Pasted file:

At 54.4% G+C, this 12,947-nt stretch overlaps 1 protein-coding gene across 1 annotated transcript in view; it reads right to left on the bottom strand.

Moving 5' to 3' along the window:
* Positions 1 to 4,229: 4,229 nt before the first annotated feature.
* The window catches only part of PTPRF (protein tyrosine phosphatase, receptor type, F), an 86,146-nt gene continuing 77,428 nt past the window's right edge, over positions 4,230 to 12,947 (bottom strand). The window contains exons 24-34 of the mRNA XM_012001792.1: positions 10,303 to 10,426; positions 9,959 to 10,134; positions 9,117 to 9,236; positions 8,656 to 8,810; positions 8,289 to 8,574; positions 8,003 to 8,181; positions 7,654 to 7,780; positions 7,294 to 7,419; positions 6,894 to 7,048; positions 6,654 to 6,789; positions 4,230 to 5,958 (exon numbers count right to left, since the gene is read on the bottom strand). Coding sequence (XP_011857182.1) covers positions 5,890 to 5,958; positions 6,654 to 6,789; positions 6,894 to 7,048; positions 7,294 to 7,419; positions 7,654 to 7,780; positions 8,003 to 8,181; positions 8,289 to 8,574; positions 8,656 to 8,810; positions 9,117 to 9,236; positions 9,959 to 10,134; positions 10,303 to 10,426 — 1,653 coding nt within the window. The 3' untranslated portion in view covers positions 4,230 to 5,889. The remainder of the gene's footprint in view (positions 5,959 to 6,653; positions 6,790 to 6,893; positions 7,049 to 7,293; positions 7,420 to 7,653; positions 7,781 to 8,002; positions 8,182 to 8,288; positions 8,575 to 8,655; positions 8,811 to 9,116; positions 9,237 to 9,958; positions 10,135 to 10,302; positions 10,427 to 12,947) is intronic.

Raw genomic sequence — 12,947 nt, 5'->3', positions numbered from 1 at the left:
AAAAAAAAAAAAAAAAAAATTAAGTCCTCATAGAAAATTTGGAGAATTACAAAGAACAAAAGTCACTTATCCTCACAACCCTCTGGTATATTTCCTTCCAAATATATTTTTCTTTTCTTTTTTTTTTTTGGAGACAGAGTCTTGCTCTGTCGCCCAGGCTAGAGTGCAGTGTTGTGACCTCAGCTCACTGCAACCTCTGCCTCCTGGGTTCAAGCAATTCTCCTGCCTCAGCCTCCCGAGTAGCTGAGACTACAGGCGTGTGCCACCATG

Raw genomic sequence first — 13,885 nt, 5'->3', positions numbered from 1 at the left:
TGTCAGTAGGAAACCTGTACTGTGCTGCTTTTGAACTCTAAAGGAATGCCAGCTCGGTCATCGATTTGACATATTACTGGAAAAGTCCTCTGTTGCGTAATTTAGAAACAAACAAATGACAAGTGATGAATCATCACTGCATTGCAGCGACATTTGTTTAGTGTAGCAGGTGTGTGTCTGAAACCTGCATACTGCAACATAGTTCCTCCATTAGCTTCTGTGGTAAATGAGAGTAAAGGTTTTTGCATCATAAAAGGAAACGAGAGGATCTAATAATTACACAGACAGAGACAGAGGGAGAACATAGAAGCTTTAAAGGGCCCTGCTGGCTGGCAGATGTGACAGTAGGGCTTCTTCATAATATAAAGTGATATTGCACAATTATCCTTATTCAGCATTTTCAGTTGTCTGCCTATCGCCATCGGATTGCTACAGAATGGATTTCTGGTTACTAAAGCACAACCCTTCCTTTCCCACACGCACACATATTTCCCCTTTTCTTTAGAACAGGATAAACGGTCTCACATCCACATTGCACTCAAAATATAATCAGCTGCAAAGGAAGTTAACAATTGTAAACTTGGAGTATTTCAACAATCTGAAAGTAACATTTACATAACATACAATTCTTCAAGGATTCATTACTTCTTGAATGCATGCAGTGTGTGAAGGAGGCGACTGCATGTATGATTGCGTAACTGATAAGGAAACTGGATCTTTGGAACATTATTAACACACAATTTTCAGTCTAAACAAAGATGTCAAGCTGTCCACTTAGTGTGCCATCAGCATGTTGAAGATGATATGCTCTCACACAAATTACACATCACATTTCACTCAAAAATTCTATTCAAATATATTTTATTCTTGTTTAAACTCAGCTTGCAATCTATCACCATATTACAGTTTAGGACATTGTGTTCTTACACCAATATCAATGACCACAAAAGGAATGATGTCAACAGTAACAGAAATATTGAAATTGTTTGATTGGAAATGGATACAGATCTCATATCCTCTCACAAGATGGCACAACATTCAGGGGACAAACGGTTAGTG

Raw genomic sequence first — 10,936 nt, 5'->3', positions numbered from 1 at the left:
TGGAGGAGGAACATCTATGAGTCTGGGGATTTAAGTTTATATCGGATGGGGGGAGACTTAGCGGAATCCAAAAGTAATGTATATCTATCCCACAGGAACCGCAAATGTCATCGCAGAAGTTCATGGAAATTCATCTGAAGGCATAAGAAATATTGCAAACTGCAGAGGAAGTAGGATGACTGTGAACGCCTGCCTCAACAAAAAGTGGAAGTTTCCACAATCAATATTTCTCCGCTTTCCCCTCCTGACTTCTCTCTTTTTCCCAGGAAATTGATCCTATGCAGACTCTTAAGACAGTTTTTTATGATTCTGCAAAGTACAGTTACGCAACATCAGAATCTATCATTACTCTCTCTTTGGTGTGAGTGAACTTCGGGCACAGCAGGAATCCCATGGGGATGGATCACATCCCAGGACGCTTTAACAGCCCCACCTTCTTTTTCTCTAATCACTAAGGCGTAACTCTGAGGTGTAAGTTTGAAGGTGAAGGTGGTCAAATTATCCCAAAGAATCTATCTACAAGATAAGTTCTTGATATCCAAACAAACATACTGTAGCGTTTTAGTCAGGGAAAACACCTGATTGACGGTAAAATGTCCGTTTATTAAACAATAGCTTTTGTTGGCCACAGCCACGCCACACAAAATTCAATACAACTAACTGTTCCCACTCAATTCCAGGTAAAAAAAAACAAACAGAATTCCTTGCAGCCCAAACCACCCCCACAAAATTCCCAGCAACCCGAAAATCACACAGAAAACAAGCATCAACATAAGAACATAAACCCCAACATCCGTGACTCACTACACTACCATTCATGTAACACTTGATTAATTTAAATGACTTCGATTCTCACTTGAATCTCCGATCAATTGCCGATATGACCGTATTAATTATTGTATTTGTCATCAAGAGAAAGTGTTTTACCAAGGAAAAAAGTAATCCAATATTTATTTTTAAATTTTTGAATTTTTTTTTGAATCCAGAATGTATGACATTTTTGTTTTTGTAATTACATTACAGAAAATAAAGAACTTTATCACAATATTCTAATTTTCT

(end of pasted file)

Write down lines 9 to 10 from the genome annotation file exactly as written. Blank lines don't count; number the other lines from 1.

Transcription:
Raw genomic sequence first — 10,936 nt, 5'->3', positions numbered from 1 at the left:
TGGAGGAGGAACATCTATGAGTCTGGGGATTTAAGTTTATATCGGATGGGGGGAGACTTAGCGGAATCCAAAAGTAATGTATATCTATCCCACAGGAACCGCAAATGTCATCGCAGAAGTTCATGGAAATTCATCTGAAGGCATAAGAAATATTGCAAACTGCAGAGGAAGTAGGATGACTGTGAACGCCTGCCTCAACAAAAAGTGGAAGTTTCCACAATCAATATTTCTCCGCTTTCCCCTCCTGACTTCTCTCTTTTTCCCAGGAAATTGATCCTATGCAGACTCTTAAGACAGTTTTTTATGATTCTGCAAAGTACAGTTACGCAACATCAGAATCTATCATTACTCTCTCTTTGGTGTGAGTGAACTTCGGGCACAGCAGGAATCCCATGGGGATGGATCACATCCCAGGACGCTTTAACAGCCCCACCTTCTTTTTCTCTAATCACTAAGGCGTAACTCTGAGGTGTAAGTTTGAAGGTGAAGGTGGTCAAATTATCCCAAAGAATCTATCTACAAGATAAGTTCTTGATATCCAAACAAACATACTGTAGCGTTTTAGTCAGGGAAAACACCTGATTGACGGTAAAATGTCCGTTTATTAAACAATAGCTTTTGTTGGCCACAGCCACGCCACACAAAATTCAATACAACTAACTGTTCCCACTCAATTCCAGGTAAAAAAAAACAAACAGAATTCCTTGCAGCCCAAACCACCCCCACAAAATTCCCAGCAACCCGAAAATCACACAGAAAACAAGCATCAACATAAGAACATAAACCCCAACATCCGTGACTCACTACACTACCATTCATGTAACACTTGATTAATTTAAATGACTTCGATTCTCACTTGAATCTCCGATCAATTGCCGATATGACCGTATTAATTATTGTATTTGTCATCAAGAGAAAGTGTTTTACCAAGGAAAAAAGTAATCCAATATTTATTTTTAAATTTTTGAATTTTTTTTTGAATCCAGAATGTATGACATTTTTGTTTTTGTAATTACATTACAGAAAATAAAGAACTTTATCACAATATTCTAATTTTCT